The naked gun

Roland Brown takes Yamaha's XJR1200 for a spin

One of motorcycling's enduring fashions is for "retro-bikes" - those simple, unfaired roadsters whose styling harks back to the Seventies or before. Machines such as Honda's CB Seven Fifty, Kawasaki's trio of Zephyrs, and Triumph's new Thunderbird echo famous models of the past, combining nostalgia with a respectable degree of modern performance.

All of which is less than helpful if, like Yamaha, you do not have much of a superbike history worth recalling. The Japanese giant's early success was based on a string of brilliant small-capacity two-strokes. In contrast, Yamaha's impact on big-bike development in the Seventies was roughly equivalent to the Osmond brothers' influence on heavy rock music, and the firm only became a force in the superbike market long after tank-tops and flares had been consigned to the back of the wardrobe.

Maybe the Yamaha designers' opportunity to start afresh was an advantage, for the XJR1200 is arguably the most handsome of current unfaired Japanese machines. For those with good memories, its black paintwork and big, four- cylinder engine are vaguely reminiscent of Yamaha's XS1100 Sport, an overweight and forgettable brute from the early Eighties. But the new bike is a more finely honed machine whose bulges suggest muscle instead of flab.

A more recent model that Yamaha has been glad to make use of is the FJ1200, a deservedly popular sports-tourer whose air-cooled, 1188cc motor was adapted to power the XJR. The proven twin-cam, 16-valve FJ unit was livened up visually with polished tips to its cooling fins, and detuned to reduce its maximum output from 123bhp to 97bhp, the lower figure being deemed sufficient for retro-bike use.

The XJR's frame is also similar to that of the FJ, although its steel tubes are round in section instead of square, and the new bike has old- style twin rear shock absorbers in place of the sports-tourer's more modern single unit. The rest of the XJR's specification is conventional and impressive. Thick, telescopic front forks, wide wheels with low-profile tyres, and large-diameter twin front disc brakes with four-piston callipers all help give the XJR1200 an impression of performance as well as style.

It is a look that the Yamaha more than lives up to on the road, although the big, heavy XJR feels sensible rather than exciting as you settle into the fairly low seat and reach forward to the slightly raised handlebars. The upright, roomy riding position is well suited to slow-speed use and the Yamaha seems to shed much of its bulk on the move. This combines with the engine's crisp response at low revs to make the bike easy to ride in town.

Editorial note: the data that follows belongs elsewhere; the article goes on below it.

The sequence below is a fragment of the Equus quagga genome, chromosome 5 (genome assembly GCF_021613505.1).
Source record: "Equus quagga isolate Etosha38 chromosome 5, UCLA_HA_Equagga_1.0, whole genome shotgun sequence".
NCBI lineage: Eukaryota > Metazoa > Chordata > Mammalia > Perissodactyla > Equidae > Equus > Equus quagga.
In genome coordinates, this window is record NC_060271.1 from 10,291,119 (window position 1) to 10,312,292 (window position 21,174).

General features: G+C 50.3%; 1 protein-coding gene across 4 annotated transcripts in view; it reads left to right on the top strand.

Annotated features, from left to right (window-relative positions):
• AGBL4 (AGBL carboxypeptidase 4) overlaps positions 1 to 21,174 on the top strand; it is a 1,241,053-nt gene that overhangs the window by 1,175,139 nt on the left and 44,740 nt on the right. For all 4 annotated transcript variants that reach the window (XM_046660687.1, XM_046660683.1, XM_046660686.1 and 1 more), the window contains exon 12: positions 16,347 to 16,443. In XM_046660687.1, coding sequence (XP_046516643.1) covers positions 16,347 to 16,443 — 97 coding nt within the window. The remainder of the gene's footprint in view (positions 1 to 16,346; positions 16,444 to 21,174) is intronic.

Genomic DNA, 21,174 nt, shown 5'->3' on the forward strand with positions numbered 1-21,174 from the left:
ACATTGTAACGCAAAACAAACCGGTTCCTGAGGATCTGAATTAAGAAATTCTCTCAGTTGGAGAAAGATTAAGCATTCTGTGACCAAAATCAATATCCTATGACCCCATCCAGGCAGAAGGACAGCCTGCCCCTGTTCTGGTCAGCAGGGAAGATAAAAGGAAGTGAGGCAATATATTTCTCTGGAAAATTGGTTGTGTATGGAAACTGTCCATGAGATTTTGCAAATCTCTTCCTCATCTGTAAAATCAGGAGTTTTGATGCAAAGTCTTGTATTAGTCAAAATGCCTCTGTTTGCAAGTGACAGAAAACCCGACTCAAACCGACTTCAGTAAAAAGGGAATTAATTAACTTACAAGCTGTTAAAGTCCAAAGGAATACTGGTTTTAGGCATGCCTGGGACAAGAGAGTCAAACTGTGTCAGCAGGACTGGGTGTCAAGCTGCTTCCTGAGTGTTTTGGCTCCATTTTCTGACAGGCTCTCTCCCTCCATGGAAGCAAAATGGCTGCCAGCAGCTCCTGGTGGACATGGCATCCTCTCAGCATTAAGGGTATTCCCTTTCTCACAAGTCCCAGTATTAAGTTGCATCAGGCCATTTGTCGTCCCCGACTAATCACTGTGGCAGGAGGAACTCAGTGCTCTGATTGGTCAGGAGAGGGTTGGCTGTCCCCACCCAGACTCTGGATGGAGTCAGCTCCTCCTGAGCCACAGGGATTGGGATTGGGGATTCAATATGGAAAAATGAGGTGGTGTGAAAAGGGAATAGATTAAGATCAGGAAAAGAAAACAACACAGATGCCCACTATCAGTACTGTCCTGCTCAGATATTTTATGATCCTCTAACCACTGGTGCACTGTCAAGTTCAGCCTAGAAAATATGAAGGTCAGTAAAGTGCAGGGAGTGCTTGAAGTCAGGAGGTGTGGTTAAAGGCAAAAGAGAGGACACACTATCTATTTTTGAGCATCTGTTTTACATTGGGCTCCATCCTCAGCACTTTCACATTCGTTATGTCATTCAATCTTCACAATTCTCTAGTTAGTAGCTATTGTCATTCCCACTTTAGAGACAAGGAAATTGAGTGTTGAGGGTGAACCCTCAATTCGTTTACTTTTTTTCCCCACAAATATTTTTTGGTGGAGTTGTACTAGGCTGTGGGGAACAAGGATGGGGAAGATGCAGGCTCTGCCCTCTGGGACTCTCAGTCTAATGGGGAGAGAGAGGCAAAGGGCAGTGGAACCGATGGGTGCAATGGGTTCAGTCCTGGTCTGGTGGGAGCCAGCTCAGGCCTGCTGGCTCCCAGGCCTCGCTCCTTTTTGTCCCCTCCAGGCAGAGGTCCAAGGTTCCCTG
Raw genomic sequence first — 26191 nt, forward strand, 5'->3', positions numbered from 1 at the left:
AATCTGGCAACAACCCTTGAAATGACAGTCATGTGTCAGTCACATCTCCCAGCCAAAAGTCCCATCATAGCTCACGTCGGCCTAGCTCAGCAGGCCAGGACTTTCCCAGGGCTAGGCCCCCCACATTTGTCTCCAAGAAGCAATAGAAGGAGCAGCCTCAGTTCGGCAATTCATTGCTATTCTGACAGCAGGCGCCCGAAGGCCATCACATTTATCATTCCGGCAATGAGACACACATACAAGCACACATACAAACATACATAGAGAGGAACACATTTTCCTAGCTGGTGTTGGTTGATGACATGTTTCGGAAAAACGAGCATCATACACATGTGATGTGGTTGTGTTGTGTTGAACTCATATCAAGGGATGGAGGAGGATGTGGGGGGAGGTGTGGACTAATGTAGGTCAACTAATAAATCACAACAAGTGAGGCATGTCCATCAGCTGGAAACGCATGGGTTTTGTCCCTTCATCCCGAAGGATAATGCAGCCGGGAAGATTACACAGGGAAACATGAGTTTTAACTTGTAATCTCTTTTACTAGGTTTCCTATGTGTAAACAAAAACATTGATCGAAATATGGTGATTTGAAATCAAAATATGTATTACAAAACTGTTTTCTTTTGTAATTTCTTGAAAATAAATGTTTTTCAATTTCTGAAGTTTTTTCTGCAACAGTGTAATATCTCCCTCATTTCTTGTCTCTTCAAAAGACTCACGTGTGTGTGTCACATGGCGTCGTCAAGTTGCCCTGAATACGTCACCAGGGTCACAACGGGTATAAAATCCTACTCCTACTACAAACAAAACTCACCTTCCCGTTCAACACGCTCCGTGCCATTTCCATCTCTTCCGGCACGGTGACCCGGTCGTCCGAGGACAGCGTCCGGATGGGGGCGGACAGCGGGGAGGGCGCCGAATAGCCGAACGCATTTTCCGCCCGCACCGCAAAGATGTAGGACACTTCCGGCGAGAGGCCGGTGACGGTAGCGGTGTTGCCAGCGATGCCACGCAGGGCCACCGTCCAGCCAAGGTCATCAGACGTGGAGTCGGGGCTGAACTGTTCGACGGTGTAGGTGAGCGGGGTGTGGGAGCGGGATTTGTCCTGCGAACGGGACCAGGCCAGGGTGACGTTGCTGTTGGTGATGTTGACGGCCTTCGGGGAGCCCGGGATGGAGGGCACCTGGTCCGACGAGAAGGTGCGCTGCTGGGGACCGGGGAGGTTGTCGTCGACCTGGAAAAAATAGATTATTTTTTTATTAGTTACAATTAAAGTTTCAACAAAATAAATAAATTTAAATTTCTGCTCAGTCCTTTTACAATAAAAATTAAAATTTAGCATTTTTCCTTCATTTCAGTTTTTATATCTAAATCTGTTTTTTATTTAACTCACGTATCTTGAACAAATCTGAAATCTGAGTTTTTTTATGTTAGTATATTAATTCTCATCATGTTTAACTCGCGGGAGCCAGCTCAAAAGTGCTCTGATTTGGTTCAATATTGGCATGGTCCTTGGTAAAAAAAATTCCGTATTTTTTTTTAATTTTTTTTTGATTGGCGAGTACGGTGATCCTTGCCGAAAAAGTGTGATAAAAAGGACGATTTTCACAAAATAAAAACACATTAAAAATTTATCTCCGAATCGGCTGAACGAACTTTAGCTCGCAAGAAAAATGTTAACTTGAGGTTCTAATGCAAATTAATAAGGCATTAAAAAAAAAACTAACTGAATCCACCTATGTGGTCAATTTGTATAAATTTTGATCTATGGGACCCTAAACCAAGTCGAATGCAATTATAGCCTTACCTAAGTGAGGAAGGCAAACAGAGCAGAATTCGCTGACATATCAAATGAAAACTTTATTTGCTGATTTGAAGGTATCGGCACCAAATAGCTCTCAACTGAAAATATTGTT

However, it is on the open road that the XJR1200 comes into its own, thanks mainly to the four-cylinder motor's wonderfully strong, mid-range power delivery. Winding back the throttle, even at very low engine speeds, sends the bike shooting instantly forward with a thrilling and effortless burst of acceleration. The handlebars tug at your shoulders, the wind pulls at your neck, and behind the visor your face invariably splits into a huge grin.

Soon afterwards you slow down again, having been reminded that the human body was not designed to be treated like a parachute. Despite its detuned engine, the Yamaha has a top speed of about 140mph, but it is better suited to much lower speeds. At a more gentle pace the XJR gives a pleasantly relaxed ride, the rubber-mounted motor passing on very little vibration, and its flexibility minimising the use of the five-speed gearbox.

The big, heavy Yamaha cannot provide the handling of a lightweight sports bike, but by naked standards its chassis works well. Suspension at both ends strikes a balance between being firm enough for brisk cornering, yet soft enough to absorb most bumps. Unlike the XS1100, its notoriously wobble-prone forebear, the XJR1200 remains stable at speed and is great fun on a twisty road. Its fat tyres have plenty of grip, and the twin front disc brakes are impressively powerful.

Big, naked bikes such as this tend to be more practical than their simple layout suggests, particularly for the modern breed of low-mileage, fair- weather rider. When the sun is beating down, the lack of a protective fairing allows a cooling breeze that is welcome when you are cooking inside black leather. The strong, flexible engine shrugs off the extra weight of a passenger and luggage. And the XJR's efficient mirrors, reasonable fuel range, broad dual-seat and useful pillion grab-rail are also features missing from many modern machines.

Despite their basic specification and tendency to use components shared with, or developed from, other models, most naked superbikes are not particularly cheap. And that is certainly true of this particular Yamaha model, which costs pounds 7,629.

However, its good looks, superb engine and competent chassis do make a tempting combination. For all its humble ancestry, the XJR1200 is a retro-bike with genuine class.

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